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A novel LMNA mutation (R189W) in familial dilated cardiomyopathy: evidence for a 'hot spot' region at exon 3: a case report
© Botto et al; licensee BioMed Central Ltd. 2010
Received: 23 February 2010
Accepted: 22 March 2010
Published: 22 March 2010
We describe a case of a patient with idiopathic dilated cardiomyopathy and cardiac conduction abnormalities who presented a strong family history of sudden cardiac death. Genetic screening of lamin A/C gene revealed in proband the presence of a novel missense mutation (R189W), near the most prevalent lamin A/C mutation (R190W), suggesting a "hot spot" region at exon 3.
Lamin A/C gene (LMNA) mutations have been causally linked to dilated cardiomyopathy (DCM), accounting for 6% to 8% of all idiopathic DCM up to 40% when conduction disorders are present [1, 2]. In particular, LMNA-related DCM is characterized by progressive heart failure, variable involvement of skeletal muscle, atrioventricular block and/or tachyarrhythmias . Furthermore, LMNA mutations have been shown to be associated to a very poor prognosis, with a high rate of sudden cardiac death, and severe forms of heart failure necessitating heart transplantation [3, 4].
We report a case report of DCM with a family history of sudden cardiac death (3 brothers dead for sudden cardiac death) in which a novel LMNA missense mutation was found. In addition, we discuss the role of genetic testing for the LMNA gene in routine clinical practice.
Baseline characteristics of the proband.
Onset age (years)
Premature ventricular beats
LVEDV (cm 3 )
Mutation other than missense
861 t>c (A287A) exon 5
1338 t>c (D446D) exon 7
1698 c>t (H566H) exon 10
The proband was prescribed ACE-inhibitors and is followed-up at our out-patient clinic. At last visit (8 years after first observation) the patient is asymptomatic for dyspnea (NYHA Class I) and/or palpitations. The echocardiogram shows a recovery of LV function with an ejection fraction of 57% and sporadic premature ventricular beats at Holter recording.
Genetic testing was performed in the proband by screening of the 12 coding exons of LMNA gene amplified by polymerase chain reaction (PCR) using primers encompassing the protein coding region of exons as well as the immediate intronic regions essential for splicing, as described previously . Sequencing was performed with a capillary sequencer CEQ 8800 (Beckman Coulter, Germany) according to the manufacturer's protocol.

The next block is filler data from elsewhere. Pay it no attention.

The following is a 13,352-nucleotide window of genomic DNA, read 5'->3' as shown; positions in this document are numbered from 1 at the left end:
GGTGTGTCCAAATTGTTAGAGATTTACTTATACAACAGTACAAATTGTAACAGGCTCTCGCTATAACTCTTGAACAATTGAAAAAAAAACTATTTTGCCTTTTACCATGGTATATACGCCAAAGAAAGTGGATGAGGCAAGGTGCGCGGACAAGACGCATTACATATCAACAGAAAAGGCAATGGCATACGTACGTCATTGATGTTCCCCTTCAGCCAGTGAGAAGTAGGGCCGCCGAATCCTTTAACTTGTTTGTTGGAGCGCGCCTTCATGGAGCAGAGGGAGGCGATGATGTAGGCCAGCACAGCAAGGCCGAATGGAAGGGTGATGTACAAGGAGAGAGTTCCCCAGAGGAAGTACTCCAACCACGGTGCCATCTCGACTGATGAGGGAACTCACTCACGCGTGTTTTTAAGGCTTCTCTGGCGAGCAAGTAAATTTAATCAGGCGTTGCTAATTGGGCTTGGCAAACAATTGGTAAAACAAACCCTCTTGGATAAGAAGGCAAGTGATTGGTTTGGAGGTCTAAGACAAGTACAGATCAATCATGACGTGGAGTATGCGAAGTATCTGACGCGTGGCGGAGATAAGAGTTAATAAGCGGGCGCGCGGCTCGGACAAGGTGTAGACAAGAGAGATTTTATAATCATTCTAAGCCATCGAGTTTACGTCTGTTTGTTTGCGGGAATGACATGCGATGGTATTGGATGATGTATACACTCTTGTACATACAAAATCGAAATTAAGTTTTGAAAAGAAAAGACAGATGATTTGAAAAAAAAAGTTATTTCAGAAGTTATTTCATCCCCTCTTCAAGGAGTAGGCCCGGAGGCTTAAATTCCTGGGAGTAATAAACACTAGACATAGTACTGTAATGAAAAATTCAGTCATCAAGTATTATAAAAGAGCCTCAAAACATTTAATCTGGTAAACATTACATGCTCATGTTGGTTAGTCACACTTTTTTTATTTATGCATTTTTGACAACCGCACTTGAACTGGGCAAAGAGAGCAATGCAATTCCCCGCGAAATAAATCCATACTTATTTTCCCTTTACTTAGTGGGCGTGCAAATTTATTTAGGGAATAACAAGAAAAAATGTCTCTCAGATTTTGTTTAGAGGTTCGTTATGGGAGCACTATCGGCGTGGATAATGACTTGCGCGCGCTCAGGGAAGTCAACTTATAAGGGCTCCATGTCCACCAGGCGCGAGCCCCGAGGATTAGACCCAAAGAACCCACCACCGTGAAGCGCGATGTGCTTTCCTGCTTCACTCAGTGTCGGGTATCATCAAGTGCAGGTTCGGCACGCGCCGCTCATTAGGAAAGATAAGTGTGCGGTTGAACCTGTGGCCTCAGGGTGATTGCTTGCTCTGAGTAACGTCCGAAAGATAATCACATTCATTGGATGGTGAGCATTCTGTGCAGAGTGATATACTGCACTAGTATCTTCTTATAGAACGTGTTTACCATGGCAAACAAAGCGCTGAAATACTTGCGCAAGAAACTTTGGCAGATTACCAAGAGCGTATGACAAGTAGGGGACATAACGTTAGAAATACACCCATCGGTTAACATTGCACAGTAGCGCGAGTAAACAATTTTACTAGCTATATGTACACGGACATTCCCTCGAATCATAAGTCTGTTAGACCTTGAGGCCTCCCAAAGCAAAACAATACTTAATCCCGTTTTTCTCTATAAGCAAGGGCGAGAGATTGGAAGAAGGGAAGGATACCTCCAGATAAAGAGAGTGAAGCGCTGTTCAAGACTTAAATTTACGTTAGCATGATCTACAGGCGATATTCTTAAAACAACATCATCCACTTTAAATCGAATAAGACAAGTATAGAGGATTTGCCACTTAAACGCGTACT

The mutation was confirmed by PCR-based restriction fragment length polymorphism (PCR-RFLP) analysis by using specific primers (forward 5'-GCAGCAGCCCACCTCTC-3'and reverse 5'-AAGGCGAGCTCTGCACAC-3') and the restriction enzyme Tau I that cut the wild-type sequence into two fragments of 167 bp and 134 bp. In the presence of 565c>t transition, Tau I does not recognize the restriction site and leaves the 301 bp PCR product uncutted.
The R189W mutation was neither identified in 100 chromosomes from 50 normal volunteers (≥ 30 years of age) who were randomly selected from our control genomic store, nor previously published in the LMNA literature as benign polymorphism, indicating it is likely not a common variant. A total of three synonymous substitutions were also found in the proband, but none of these nucleotide changes predicts a change in aminoacid sequence (Table 1). These 3 silent variants were already described and registered in the databases and have no conclusive or known pathogenicity.
No genetic material or medical records were available for parents and 2 sisters of the proband. After giving informed consent, the other family members received genetic counselling and clinical screening, and underwent peripheral blood sampling for genetic testing.
Clinical investigation included resting cardiologic evaluation, 12-lead electrocardiogram and 2-dimensional echocardiography study. During genetic screening, the specific R189W mutation was identified in three asymptomatic nephews (III-1, 37 years; III-2, 31 years and III-3, 32 years) and excluded in the two sons of the proband (III-5 and III-6). The mutation carriers III-1, III-2, and III-3 were asymptomatic and presented normal ECG.
Our report describes a family in which proband and clinically unaffected family members harbour a novel potentially pathogenic mutation (R189W) in LMNA gene.
At the present, LMNA gene is the most frequent disease-associated gene for familial DCM with conduction system disease. The LMNA gene encodes the two differentially spliced proteins lamin A and lamin C, the major components of the nuclear lamina, which localizes at the nucleoplasmic surface of the inner nuclear membrane as a meshwork structure . Lamin interacts directly with the chromatin and also with the integral proteins of the inner nuclear membrane, thereby playing a role in maintaining the structural integrity and spatial organization of other inner nuclear membrane.